Tony Keenan's Irish Angle

Our Irish expert Tony Keenan has a look at a recent champion who may have passed her best, as well as some up and coming youngsters to look out for.

  • Wednesday 13 November
  • Blog
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Jaded Performance

Judged by Betfair SP, Apple’s Jade was the shortest-priced loser of the jumps season thus far in the Lismullen Hurdle on Sunday when turned over at 1.23 and there were few if any positives can be drawn from her return.

I’m no body language expert but Gordon Elliott hardly looked enthusiastic in his post-race interview and could offer no excuses for her run, a scope returning clean (she had a breathing operation over the summer so perhaps this was a concern) and the IHRB vet’s examination producing a ‘post-race normal’ verdict, her jockey reporting that she lacked ‘zest.’

Elliott went on to say that she is a ‘horse of a lifetime and doesn’t owe use anything’ which felt like a valediction but when asked about her participation in the Hatton’s Grace next month responded with his trademark ‘def-fin-night-ly.’ It’s the Gigginstown and Elliott way not to overplay one bad run, a policy that has served both well, but Apple’s Jade is now on a four-race slump and it is hard to have much faith in a bounce-back effort at Fairyhouse.

This is typically Apple’s Jade’s time of year, her figures in November and December since arriving with Elliott reading an impressive:2211111112 so this was a run that doesn’t at all fit in with her form cycle.

Furthermore, it was Bacardys who beat her, a horse that hasn’t won since the 2017 Punchestown Festival, allowing that he has been set some tough tasks in that time. Maybe he’s improved – but that seems unlikely on the balance of probabilities – and best-case-scenario he might have hit the low-150s here which puts Apple’s Jade in the low- to mid-140s, about 20 pounds shy of her best.

Last season was tough for Apple’s Jade. She had seven races, peaking (on the clock at least) in both the Hatton’s Grace and the Irish Champion Hurdle (Leopardstown edition) before flopping at Cheltenham and being well below her best at Aintree and Punchestown. Taking in the big three spring festivals is a tough ask when a horse is in top form, a tougher ask when out of form.

None of this is to denigrate Apple’s Jade or her connections who should be praised for their aggressive campaigning. She is a brilliant race-mare, one of only six (the others being J’y Vole, Voler La Vedette, Quevega, Annie Power and Ma Filleule) this decade in the UK and Ireland to reach an official rating of 160 of higher, and she won more Grade 1 races than any of them, eight of her 10 top-level wins coming against geldings.

But sentiment and respect for her legacy might mean she is sent off too short for her next start at Fairyhouse. Voler La Vedette in 2012 edition of the Hatton’s Grace could be a suitable comparison as after an excellent 2011/12 season that included three wins and a pair of runner-up efforts at open Grade 1s, she simply didn’t come back the same mare, beaten in the Lismullen Hurdle at 1/7 before finishing a disappointing third of five at Fairyhouse.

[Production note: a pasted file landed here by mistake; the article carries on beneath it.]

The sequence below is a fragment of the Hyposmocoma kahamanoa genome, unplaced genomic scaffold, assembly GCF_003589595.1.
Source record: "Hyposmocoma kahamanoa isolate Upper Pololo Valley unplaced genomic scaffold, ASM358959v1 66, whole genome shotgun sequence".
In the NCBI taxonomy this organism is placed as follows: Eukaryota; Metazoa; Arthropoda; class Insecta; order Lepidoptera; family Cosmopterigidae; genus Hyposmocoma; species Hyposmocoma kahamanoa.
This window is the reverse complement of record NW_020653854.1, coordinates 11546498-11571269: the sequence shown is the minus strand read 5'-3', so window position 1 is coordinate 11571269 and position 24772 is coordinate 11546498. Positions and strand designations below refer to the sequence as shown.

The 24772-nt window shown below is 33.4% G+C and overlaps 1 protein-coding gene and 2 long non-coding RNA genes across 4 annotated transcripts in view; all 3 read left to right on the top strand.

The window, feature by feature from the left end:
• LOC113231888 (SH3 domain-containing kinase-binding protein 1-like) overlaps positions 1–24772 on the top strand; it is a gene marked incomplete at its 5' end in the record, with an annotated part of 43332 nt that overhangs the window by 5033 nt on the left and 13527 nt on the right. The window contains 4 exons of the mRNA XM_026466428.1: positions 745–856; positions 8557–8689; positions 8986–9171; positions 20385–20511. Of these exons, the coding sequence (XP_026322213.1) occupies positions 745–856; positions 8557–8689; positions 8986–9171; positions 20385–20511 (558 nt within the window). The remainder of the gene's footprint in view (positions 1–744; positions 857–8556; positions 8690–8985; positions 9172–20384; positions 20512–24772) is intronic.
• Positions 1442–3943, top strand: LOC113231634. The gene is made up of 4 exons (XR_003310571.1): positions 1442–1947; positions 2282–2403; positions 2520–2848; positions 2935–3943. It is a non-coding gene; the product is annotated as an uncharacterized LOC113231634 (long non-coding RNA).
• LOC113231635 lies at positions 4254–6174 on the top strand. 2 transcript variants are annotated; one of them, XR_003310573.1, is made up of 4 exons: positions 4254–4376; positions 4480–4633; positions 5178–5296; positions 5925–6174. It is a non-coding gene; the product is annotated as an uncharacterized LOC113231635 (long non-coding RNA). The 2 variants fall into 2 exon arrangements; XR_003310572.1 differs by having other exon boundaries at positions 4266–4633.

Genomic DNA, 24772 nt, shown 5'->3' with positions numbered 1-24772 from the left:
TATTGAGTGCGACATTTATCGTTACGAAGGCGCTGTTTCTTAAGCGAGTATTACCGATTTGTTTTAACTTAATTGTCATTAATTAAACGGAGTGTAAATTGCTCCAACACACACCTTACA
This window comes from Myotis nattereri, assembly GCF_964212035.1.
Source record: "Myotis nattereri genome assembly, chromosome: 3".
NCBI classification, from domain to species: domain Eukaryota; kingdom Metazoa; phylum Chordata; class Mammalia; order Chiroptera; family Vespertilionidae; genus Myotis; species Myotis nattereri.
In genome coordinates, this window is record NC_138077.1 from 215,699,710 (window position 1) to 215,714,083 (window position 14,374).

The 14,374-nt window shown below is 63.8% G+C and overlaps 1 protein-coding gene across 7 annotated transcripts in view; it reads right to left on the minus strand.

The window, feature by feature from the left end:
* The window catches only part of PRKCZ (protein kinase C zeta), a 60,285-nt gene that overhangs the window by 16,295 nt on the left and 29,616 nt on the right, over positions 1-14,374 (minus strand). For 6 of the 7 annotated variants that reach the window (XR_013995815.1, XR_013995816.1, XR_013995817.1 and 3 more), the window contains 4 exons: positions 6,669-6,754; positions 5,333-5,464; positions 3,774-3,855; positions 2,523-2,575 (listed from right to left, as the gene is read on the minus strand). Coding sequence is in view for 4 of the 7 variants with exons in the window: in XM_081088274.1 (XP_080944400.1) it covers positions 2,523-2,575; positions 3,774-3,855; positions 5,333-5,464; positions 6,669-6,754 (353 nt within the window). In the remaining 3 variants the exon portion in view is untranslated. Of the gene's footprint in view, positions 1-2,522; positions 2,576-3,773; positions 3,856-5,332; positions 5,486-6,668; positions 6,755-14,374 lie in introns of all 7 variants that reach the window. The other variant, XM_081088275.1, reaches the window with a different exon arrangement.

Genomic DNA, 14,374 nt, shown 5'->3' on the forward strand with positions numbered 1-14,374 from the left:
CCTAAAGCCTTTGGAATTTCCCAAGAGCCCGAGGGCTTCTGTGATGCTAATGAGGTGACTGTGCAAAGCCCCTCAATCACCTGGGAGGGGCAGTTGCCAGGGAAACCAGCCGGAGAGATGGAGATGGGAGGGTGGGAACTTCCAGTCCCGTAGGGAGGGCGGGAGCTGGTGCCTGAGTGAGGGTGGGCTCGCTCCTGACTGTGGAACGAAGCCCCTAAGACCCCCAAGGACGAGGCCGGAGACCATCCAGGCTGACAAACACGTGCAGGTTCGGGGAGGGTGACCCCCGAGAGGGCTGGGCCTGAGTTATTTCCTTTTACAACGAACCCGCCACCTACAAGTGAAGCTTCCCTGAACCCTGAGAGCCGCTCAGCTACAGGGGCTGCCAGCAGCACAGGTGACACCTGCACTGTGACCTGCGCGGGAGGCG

Looking Forward


The most recent Champion Bumper looked one of the harder Festival races to evaluate at the end of the season, having attracted just 14 runners when fields of 20-plus are typical and balloting not uncommon. There was just one Willie Mullins runner – a good one admittedly in the eventual runner-up Blue Sari – when he had five in 2018, two in 2017 and seven in 2016.

Mullins hadn’t run many bumper debutantes in the second half of last season, just 17 in all from the start of December through the end of Punchestown when he had run 30 in the same period during the previous campaign.

Just two of those 17 won, Mullins drawing a rare blank at the Leopardstown Christmas meeting in bumpers, and while there were some good prospects in there like Allaho, The Big Getaway and Monkfish, there was a sense that Mullins was holding back due to the ground, something the trainer has seemingly confirmed lately when saying he has a backlog of horses for bumpers and maiden hurdles.

Any concerns about the worth of that Champion Bumper have been allayed in the past few weeks however. Envoi Allen was flawless on hurdling debut at Down Royal, posting some fast closing sectionals in the process, while the third Thyme Hill won a Grade 2 first time over hurdles, the fourth Abacadabras barely needing to come of the bridle to take the For Auction at Navan on Sunday.

Some of the other Irish horses that tied in indirectly with the form from their runs in graded bumpers at Leopardstown and Punchestown have also done their bit for last season’s crop, the likes of Beacon Edge and Embittered winning first time of asking over hurdles.

The best long-term prospect doesn’t always win the Champion Bumper as horses imporve at different rates but Envoi Allen has to be rated the best until proven otherwise, especially as he wouldn’t have looked the most obvious bumper type at the time, his yard seemingly preferring Malone Road for the Cheltenham race in the early part of the winter.

Blue Sari remains one whose return is eagerly-awaited, especially as he had lots of scope having had just two career runs, while the Joseph O’Brien-trained Cheltenham sixth Sempo is another to look out for. Things didn’t go entirely his way there as he struggled to get over and travelled as well as anything.


Tony Keenan's Irish Angle
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